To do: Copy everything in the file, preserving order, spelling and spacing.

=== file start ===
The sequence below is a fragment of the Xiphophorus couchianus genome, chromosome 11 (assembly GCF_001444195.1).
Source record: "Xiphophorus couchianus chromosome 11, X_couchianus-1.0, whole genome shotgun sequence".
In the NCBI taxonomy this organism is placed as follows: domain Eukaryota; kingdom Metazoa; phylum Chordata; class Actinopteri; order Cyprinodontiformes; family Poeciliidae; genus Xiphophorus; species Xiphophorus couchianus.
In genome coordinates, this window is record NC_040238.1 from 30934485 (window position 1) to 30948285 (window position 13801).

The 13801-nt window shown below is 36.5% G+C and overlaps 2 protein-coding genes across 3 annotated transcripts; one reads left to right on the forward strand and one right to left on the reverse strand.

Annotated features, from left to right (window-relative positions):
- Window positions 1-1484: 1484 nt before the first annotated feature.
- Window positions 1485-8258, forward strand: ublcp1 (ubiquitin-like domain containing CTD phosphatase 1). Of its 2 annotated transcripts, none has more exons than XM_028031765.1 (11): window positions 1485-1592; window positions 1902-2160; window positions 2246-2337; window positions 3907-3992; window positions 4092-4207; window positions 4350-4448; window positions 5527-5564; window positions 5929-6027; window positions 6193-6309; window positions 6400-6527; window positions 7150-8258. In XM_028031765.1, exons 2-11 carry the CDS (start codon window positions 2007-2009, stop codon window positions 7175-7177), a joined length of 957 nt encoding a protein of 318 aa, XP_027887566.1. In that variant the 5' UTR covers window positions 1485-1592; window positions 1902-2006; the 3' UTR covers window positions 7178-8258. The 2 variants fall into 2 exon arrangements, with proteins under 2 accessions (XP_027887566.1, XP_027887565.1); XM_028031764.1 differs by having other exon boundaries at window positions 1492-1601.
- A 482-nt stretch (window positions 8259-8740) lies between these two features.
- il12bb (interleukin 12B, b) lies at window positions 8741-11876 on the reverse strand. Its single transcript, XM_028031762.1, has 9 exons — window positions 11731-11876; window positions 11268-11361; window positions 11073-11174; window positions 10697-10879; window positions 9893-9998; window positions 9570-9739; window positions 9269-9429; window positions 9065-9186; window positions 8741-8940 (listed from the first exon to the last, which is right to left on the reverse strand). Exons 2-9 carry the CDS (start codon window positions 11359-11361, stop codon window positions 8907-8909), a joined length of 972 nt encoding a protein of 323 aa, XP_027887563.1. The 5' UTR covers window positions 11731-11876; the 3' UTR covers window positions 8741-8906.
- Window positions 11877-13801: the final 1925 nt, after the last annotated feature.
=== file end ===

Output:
The sequence below is a fragment of the Xiphophorus couchianus genome, chromosome 11 (assembly GCF_001444195.1).
Source record: "Xiphophorus couchianus chromosome 11, X_couchianus-1.0, whole genome shotgun sequence".
In the NCBI taxonomy this organism is placed as follows: domain Eukaryota; kingdom Metazoa; phylum Chordata; class Actinopteri; order Cyprinodontiformes; family Poeciliidae; genus Xiphophorus; species Xiphophorus couchianus.
In genome coordinates, this window is record NC_040238.1 from 30934485 (window position 1) to 30948285 (window position 13801).

The 13801-nt window shown below is 36.5% G+C and overlaps 2 protein-coding genes across 3 annotated transcripts; one reads left to right on the forward strand and one right to left on the reverse strand.

Annotated features, from left to right (window-relative positions):
- Window positions 1-1484: 1484 nt before the first annotated feature.
- Window positions 1485-8258, forward strand: ublcp1 (ubiquitin-like domain containing CTD phosphatase 1). Of its 2 annotated transcripts, none has more exons than XM_028031765.1 (11): window positions 1485-1592; window positions 1902-2160; window positions 2246-2337; window positions 3907-3992; window positions 4092-4207; window positions 4350-4448; window positions 5527-5564; window positions 5929-6027; window positions 6193-6309; window positions 6400-6527; window positions 7150-8258. In XM_028031765.1, exons 2-11 carry the CDS (start codon window positions 2007-2009, stop codon window positions 7175-7177), a joined length of 957 nt encoding a protein of 318 aa, XP_027887566.1. In that variant the 5' UTR covers window positions 1485-1592; window positions 1902-2006; the 3' UTR covers window positions 7178-8258. The 2 variants fall into 2 exon arrangements, with proteins under 2 accessions (XP_027887566.1, XP_027887565.1); XM_028031764.1 differs by having other exon boundaries at window positions 1492-1601.
- A 482-nt stretch (window positions 8259-8740) lies between these two features.
- il12bb (interleukin 12B, b) lies at window positions 8741-11876 on the reverse strand. Its single transcript, XM_028031762.1, has 9 exons — window positions 11731-11876; window positions 11268-11361; window positions 11073-11174; window positions 10697-10879; window positions 9893-9998; window positions 9570-9739; window positions 9269-9429; window positions 9065-9186; window positions 8741-8940 (listed from the first exon to the last, which is right to left on the reverse strand). Exons 2-9 carry the CDS (start codon window positions 11359-11361, stop codon window positions 8907-8909), a joined length of 972 nt encoding a protein of 323 aa, XP_027887563.1. The 5' UTR covers window positions 11731-11876; the 3' UTR covers window positions 8741-8906.
- Window positions 11877-13801: the final 1925 nt, after the last annotated feature.